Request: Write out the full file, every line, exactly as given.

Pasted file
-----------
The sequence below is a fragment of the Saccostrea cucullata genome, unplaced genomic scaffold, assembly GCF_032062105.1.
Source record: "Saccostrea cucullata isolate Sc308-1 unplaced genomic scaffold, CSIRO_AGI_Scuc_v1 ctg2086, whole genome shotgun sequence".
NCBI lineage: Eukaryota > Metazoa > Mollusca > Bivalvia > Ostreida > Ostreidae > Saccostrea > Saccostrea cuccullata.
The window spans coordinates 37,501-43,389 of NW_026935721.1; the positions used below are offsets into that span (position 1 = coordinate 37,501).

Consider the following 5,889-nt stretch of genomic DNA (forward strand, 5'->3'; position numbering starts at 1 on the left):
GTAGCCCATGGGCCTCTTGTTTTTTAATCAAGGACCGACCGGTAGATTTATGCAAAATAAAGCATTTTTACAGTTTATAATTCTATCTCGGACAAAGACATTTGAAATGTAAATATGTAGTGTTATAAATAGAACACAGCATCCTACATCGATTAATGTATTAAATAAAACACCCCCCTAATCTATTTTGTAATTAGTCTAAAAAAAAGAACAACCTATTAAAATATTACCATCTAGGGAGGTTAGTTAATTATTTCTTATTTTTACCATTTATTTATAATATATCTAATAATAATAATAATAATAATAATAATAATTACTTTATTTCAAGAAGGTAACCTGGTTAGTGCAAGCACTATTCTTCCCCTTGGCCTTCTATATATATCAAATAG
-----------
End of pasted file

The sequence below is a fragment of the Saccostrea cucullata genome, unplaced genomic scaffold, assembly GCF_032062105.1.
Source record: "Saccostrea cucullata isolate Sc308-1 unplaced genomic scaffold, CSIRO_AGI_Scuc_v1 ctg2086, whole genome shotgun sequence".
NCBI lineage: Eukaryota > Metazoa > Mollusca > Bivalvia > Ostreida > Ostreidae > Saccostrea > Saccostrea cuccullata.
The window spans coordinates 37,501-43,389 of NW_026935721.1; the positions used below are offsets into that span (position 1 = coordinate 37,501).

Consider the following 5,889-nt stretch of genomic DNA (forward strand, 5'->3'; position numbering starts at 1 on the left):
GTAGCCCATGGGCCTCTTGTTTTTTAATCAAGGACCGACCGGTAGATTTATGCAAAATAAAGCATTTTTACAGTTTATAATTCTATCTCGGACAAAGACATTTGAAATGTAAATATGTAGTGTTATAAATAGAACACAGCATCCTACATCGATTAATGTATTAAATAAAACACCCCCCTAATCTATTTTGTAATTAGTCTAAAAAAAAGAACAACCTATTAAAATATTACCATCTAGGGAGGTTAGTTAATTATTTCTTATTTTTACCATTTATTTATAATATATCTAATAATAATAATAATAATAATAATAATAATTACTTTATTTCAAGAAGGTAACCTGGTTAGTGCAAGCACTATTCTTCCCCTTGGCCTTCTATATATATCAAATAG